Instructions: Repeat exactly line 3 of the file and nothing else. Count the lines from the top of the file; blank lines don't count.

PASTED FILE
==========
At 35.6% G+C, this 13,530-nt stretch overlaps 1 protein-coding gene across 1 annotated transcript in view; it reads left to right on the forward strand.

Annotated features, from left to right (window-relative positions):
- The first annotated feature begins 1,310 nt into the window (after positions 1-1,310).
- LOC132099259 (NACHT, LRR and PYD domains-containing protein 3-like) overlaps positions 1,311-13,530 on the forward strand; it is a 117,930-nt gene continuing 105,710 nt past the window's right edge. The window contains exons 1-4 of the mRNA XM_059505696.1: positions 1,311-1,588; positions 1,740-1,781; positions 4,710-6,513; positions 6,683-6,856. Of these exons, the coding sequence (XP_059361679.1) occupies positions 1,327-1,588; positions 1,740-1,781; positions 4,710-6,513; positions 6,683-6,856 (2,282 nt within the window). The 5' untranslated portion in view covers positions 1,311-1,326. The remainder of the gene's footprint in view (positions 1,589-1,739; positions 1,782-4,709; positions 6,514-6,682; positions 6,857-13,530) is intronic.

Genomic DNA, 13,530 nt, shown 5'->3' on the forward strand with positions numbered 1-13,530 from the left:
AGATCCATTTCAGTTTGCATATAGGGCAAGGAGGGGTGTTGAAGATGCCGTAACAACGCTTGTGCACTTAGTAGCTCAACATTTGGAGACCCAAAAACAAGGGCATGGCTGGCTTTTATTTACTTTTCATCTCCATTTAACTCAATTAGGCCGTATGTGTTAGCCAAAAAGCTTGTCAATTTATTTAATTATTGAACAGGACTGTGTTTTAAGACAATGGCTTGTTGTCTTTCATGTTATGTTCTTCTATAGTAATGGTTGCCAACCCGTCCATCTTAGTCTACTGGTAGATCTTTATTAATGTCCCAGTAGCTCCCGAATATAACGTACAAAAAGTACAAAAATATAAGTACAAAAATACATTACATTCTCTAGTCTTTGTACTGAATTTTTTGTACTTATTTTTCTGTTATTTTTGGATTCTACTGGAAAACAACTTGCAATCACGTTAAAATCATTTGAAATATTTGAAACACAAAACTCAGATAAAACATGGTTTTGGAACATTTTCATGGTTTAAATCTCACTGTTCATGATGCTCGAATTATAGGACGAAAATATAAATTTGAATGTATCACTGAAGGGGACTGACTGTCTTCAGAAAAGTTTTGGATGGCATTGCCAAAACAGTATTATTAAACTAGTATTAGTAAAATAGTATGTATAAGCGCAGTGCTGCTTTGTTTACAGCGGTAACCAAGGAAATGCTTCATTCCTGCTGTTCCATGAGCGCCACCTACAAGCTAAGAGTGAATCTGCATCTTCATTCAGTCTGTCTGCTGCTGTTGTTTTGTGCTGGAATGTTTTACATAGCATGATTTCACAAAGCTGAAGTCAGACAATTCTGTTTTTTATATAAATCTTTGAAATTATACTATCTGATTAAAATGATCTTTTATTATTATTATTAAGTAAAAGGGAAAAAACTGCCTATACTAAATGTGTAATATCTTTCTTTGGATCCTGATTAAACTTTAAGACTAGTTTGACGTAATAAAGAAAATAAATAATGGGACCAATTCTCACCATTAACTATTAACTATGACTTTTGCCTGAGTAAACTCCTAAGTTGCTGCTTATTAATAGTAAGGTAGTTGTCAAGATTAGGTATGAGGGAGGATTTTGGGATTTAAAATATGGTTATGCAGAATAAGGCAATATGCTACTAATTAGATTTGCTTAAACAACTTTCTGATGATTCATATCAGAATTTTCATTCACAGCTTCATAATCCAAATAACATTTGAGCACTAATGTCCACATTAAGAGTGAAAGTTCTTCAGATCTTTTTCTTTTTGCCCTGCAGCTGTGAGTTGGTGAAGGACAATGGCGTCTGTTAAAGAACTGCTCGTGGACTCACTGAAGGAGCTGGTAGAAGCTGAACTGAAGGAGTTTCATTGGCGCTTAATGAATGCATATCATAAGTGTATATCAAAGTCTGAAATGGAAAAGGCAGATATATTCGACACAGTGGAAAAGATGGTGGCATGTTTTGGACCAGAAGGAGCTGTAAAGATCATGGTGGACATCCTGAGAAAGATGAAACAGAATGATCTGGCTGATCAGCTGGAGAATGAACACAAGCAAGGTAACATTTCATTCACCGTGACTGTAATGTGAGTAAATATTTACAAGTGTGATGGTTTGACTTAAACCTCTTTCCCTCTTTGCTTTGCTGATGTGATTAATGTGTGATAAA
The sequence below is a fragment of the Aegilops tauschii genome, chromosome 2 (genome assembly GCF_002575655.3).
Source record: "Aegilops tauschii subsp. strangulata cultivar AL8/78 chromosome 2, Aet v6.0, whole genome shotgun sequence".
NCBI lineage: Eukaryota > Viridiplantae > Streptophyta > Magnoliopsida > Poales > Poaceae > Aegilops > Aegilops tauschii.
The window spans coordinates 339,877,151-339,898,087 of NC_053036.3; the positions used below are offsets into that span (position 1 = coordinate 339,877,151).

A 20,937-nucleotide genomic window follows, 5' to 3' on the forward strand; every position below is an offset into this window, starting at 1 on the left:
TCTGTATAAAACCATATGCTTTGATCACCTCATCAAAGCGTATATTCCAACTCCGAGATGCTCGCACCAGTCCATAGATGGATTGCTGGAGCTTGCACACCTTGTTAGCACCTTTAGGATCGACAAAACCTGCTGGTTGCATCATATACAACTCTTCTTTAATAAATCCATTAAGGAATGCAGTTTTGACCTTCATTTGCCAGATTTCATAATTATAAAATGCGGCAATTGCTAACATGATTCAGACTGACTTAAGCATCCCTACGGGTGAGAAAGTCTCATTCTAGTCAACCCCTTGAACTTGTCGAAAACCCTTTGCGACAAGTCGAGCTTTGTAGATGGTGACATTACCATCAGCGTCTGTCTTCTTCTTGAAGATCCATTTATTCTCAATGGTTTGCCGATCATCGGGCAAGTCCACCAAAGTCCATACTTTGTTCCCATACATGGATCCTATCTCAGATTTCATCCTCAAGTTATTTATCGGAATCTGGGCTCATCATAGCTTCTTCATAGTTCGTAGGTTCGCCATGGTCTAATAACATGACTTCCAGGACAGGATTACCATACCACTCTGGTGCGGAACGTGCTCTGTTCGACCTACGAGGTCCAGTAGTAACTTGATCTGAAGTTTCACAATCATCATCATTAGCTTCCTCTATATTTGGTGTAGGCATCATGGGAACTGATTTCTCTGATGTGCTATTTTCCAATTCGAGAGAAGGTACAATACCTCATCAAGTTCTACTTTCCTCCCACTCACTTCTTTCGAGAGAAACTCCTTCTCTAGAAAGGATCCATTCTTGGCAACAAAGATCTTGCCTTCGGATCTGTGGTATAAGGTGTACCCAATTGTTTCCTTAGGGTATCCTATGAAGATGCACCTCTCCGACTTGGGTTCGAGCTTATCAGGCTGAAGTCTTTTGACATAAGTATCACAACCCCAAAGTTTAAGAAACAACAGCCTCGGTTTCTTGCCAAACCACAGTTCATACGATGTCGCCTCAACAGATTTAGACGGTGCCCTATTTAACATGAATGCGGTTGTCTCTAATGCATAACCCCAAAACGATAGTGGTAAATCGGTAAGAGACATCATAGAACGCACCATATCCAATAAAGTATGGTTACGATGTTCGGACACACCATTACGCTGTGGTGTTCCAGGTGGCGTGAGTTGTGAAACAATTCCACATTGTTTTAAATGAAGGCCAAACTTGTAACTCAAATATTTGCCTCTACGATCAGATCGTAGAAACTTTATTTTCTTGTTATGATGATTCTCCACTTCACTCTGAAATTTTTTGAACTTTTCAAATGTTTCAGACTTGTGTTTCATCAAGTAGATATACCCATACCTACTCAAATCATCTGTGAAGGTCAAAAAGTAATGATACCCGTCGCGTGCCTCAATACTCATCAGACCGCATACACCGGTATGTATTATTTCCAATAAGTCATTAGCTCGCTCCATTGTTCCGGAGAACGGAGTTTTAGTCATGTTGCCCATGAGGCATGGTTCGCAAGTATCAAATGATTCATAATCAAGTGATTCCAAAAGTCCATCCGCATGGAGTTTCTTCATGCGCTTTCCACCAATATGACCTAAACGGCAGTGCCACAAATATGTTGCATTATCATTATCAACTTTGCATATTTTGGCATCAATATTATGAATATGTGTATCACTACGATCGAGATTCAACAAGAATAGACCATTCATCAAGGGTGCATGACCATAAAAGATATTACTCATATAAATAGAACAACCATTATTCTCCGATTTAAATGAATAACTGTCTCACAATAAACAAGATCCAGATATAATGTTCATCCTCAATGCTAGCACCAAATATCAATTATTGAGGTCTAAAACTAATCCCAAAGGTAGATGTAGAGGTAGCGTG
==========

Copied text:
- The first annotated feature begins 1,310 nt into the window (after positions 1-1,310).